Wesley Hadsell found guilty of first-degree murder in adopted daughter A.J. Hadsell’s death

·4 min read

Nearly seven years after 18-year-old Anjelica “A.J.” Hadsell was found dead behind an abandoned Southampton County home, her stepfather Wesley Hadsell was convicted of her murder.

A jury in Southampton County Circuit Court deliberated just 40 minutes on Monday before announcing its verdict, finding Hadsell guilty of first-degree murder and concealing a dead body in the 2015 death. He faces the possibility of life in prison when he’s sentenced April 4.

Hadsell shook his head slightly after the verdicts were read. Two of A.J. Hadsell’s younger sisters started to sob, while their mother’s eyes filled with tears.

A.J. Hadsell was spending her spring break from Longwood University at her family’s home in Norfolk when she disappeared on March 2, 2015. Her body wasn’t found until five weeks later, partially buried behind an abandoned house in Southampton County, near the North Carolina border.

A medical examiner determined she died from acute heroin poisoning and “homicidal violence.” The amount of heroin in her system was three times the lethal amount, and her eyes and chin were blackened and bruised. The examiner, however, wasn’t able to determine if she’d been sexually assaulted because of damage inflicted on her body by animals and insects.

Hadsell wasn’t charged in the case until 2018. His first trial began in 2020 in Southampton County, but a mistrial was declared after just two days over a disagreement on what evidence the jury should be allowed to hear.

His latest trial began two and a half weeks ago. It was held in an old school building the county is using for a temporary courthouse while a new one is built.

Closing arguments were offered Monday and the case went to the jury shortly after 4 p.m. Circuit Judge L. Wayne Farmer told the panel that while it was late in the day, he wanted them to at least get started on their deliberations and that they could come back tomorrow to work more. But about 40 minutes later, they notified the court they had a verdict.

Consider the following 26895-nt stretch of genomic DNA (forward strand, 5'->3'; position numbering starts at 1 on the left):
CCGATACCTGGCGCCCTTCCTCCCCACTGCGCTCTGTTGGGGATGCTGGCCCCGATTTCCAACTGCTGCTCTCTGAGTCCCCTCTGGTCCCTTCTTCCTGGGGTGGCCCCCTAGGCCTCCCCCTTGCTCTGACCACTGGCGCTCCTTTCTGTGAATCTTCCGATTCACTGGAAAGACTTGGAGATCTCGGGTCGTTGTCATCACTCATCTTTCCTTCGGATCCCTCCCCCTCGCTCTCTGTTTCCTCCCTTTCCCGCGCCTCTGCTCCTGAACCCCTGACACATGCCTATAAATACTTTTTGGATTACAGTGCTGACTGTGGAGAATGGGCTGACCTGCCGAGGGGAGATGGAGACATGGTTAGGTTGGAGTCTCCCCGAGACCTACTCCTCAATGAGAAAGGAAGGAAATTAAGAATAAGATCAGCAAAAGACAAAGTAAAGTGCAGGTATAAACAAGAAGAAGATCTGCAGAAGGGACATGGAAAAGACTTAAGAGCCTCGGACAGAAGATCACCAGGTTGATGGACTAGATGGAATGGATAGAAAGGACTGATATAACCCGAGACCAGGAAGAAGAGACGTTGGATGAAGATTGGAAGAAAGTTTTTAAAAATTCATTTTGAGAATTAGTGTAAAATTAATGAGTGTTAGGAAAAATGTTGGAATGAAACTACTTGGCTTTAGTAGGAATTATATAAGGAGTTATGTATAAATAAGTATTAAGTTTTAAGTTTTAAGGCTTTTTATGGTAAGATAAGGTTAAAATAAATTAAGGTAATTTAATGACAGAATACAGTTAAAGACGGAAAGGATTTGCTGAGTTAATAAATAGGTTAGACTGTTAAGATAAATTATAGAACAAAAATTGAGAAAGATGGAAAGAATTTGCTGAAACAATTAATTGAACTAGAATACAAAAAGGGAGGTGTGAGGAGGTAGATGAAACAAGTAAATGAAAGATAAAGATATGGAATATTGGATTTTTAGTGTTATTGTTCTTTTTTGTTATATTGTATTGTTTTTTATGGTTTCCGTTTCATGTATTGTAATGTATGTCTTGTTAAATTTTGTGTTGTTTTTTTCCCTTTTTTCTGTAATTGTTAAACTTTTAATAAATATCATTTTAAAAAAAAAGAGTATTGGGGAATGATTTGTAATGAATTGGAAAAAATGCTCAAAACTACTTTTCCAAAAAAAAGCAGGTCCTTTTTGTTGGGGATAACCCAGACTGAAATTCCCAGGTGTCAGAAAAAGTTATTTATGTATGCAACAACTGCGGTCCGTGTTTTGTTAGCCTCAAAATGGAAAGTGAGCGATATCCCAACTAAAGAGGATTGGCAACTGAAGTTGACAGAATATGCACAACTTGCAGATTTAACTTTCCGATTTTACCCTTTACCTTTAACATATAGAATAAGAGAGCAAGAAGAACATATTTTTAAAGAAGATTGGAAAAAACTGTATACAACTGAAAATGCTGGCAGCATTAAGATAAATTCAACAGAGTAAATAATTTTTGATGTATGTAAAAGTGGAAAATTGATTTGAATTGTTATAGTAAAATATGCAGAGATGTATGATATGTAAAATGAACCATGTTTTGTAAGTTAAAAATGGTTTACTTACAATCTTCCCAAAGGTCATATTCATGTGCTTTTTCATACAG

Deputy Commonwealth’s Attorney Toni Colvin and Commonwealth’s Attorney Eric Cooke laid out their theory of the case in great detail during closing statements.

They argued that Hadsell — who’d been kicked out of the house by his wife several days earlier because of his drug use and erratic behavior — abducted A.J. while she was folding laundry and listening to music in the living room. The laundry was half folded and the music was still playing on the speaker when her mother got home later.

Prosecutors believe A.J. wasn’t killed until the next day. A line of bruises found across her chest were consistent with someone holding an arm across her chest, Colvin said, and bruising on her chin likely was caused by someone holding it tightly in their hands, the prosecutor said. That’s how Colvin believes Hadsell got the heroin into her.

Defense attorney James Ellenson argued that A.J. committed suicide — a claim that prosecutors called absurd. Ellenson said A.J. was depressed over her relationship with her boyfriend and had been downloading images with captions related to suicide in the days leading up to her disappearance.

Hadsell declined to testify in his own defense.

A.J.’s mother, Jennifer Wright, testified that her daughter had been happy at the time. She described her ex-husband’s behavior in the days surrounding her daughter’s disappearance as erratic.

“It was very odd,” she said. “He was always coming and going. Just acting on edge a lot.”

Norfolk police found heroin hidden in a crevice near the ceiling of a motel room where Hadsell was staying after he got kicked out by his wife. Norfolk Police Department officer Matt Burnham testified he searched Hadsell’s motel room a couple weeks after A.J. disappeared. Inside, he found a small baggie of a white substance that later proved to be heroin and two boxes of 9mm bullets.

Hadsell’s drug dealer testified that he sold heroin to Hadsell the day after A.J. was reported missing.

A cadaver dog trained to detect the smell of decomposing bodies alerted on an area of Hadsell’s motel room, but didn’t react to anything in his work van.

In Hadsell’s work van, Burnham found a shovel and duct tape in the back, and a hair band between the seats. There also was a photo of A.J. in the van, but none of her sisters.

A GPS unit in the van led police to an abandoned house on Smith Ferry Road in the Franklin area where A.J. Hadsell’s body was found. The unit showed the van had traveled there from Norfolk on March 4, two days after she went missing. Bank records and convenience store surveillance videos also put Wesley Hadsell in the area, prosecutors said.

Cell phone data for Wesley and A.J. Hadsell also showed the two phones were pinging in the same places the day after A.J. went missing.

Jane Harper, 757-222-5097, jane.harper@pilotonline.com